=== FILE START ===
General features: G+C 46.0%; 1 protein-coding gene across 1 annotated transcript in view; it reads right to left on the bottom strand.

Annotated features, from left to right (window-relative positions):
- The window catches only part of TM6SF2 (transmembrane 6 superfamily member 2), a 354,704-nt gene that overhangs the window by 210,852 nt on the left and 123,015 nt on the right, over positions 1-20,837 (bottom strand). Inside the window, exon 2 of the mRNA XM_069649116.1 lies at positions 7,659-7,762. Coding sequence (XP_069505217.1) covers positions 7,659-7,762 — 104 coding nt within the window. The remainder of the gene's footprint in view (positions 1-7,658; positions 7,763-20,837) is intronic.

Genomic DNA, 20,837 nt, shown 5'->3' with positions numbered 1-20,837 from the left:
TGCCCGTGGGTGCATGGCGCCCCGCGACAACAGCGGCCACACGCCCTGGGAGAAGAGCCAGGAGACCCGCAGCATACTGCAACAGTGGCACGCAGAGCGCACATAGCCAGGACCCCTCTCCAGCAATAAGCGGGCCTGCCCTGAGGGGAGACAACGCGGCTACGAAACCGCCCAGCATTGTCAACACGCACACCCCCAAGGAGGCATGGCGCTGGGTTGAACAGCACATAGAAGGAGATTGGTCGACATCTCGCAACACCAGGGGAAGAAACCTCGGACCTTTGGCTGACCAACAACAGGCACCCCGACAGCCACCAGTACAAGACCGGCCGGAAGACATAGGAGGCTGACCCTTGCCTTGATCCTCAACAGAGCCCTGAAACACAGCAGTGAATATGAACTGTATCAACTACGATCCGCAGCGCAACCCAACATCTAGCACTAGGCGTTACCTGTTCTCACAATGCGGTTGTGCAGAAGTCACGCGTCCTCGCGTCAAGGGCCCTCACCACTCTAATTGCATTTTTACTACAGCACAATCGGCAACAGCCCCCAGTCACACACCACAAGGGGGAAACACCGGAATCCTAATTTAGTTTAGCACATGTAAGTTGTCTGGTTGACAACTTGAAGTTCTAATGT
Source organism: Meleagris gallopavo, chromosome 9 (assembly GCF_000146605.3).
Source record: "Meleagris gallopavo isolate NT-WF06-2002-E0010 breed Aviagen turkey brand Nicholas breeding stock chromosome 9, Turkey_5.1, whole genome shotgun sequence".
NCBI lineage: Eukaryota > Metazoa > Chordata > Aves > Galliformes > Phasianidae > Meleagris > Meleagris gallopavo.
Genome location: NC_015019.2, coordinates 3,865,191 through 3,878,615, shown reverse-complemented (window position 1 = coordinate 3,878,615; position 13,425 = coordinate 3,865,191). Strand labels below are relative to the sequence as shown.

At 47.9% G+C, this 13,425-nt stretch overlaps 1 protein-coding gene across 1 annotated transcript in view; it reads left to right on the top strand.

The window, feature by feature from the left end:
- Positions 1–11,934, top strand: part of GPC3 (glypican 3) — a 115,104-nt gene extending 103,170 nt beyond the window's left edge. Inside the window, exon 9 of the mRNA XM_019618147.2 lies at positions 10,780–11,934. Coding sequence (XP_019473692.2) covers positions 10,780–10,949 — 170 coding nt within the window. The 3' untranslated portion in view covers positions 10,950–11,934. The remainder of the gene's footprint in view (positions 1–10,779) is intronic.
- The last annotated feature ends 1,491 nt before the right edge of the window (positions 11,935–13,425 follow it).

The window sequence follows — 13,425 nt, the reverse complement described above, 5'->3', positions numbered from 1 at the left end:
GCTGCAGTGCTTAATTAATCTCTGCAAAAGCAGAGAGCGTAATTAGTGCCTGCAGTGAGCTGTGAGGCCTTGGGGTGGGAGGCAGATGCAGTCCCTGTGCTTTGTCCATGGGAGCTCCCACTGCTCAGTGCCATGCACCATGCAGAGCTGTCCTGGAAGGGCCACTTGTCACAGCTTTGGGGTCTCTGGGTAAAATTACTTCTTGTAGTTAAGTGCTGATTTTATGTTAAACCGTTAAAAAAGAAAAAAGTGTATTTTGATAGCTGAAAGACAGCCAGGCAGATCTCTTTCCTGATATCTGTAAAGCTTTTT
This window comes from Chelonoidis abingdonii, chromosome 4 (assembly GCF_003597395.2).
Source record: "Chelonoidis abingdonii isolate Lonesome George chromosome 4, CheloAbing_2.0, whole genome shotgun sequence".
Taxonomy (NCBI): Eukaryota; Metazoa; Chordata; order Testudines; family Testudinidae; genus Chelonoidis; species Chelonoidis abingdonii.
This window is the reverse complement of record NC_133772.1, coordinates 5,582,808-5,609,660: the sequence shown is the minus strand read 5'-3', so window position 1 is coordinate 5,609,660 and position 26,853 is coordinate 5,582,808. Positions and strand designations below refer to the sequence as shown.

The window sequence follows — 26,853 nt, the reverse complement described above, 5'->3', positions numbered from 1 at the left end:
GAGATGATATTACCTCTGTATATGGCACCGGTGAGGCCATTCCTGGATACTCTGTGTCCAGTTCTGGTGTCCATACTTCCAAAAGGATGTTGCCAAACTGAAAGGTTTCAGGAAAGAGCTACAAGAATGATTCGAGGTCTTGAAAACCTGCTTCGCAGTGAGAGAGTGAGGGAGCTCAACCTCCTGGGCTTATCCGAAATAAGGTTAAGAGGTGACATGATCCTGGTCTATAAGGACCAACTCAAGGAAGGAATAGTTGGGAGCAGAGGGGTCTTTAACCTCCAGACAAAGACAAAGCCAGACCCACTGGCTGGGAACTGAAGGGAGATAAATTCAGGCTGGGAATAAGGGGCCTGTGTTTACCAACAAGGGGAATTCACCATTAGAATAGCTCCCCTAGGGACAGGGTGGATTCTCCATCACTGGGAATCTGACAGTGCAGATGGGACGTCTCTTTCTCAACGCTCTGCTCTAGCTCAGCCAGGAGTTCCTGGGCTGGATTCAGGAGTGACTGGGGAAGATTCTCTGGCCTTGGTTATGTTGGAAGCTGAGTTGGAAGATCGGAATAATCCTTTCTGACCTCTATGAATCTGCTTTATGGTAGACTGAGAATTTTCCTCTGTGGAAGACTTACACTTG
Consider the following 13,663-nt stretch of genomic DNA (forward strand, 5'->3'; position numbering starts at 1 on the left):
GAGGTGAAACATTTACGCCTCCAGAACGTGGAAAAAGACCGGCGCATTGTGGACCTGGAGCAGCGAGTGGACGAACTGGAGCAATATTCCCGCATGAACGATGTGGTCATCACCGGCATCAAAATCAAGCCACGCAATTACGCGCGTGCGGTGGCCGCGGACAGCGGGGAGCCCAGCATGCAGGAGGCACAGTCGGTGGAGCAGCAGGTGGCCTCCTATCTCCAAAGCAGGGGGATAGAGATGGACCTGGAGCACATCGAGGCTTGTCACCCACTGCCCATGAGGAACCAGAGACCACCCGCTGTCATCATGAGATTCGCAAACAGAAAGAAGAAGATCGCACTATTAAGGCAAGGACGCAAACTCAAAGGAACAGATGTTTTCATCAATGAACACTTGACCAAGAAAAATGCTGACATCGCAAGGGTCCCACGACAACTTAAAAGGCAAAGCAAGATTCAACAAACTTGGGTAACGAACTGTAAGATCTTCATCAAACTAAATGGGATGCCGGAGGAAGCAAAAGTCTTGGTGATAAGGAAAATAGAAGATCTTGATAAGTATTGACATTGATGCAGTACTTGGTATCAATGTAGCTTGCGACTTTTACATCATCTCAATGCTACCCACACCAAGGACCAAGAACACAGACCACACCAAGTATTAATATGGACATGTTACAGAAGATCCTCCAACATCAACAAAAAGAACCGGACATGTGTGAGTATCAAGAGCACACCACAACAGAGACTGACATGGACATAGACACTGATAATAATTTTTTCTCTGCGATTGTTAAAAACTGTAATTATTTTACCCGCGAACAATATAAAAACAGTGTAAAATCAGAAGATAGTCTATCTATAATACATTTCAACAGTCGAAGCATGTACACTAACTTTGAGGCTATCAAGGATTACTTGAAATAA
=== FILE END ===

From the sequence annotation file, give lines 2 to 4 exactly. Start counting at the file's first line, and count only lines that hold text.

Annotated features, from left to right (window-relative positions):
- The window catches only part of TM6SF2 (transmembrane 6 superfamily member 2), a 354,704-nt gene that overhangs the window by 210,852 nt on the left and 123,015 nt on the right, over positions 1-20,837 (bottom strand). Inside the window, exon 2 of the mRNA XM_069649116.1 lies at positions 7,659-7,762. Coding sequence (XP_069505217.1) covers positions 7,659-7,762 — 104 coding nt within the window. The remainder of the gene's footprint in view (positions 1-7,658; positions 7,763-20,837) is intronic.

Genomic DNA, 20,837 nt, shown 5'->3' with positions numbered 1-20,837 from the left: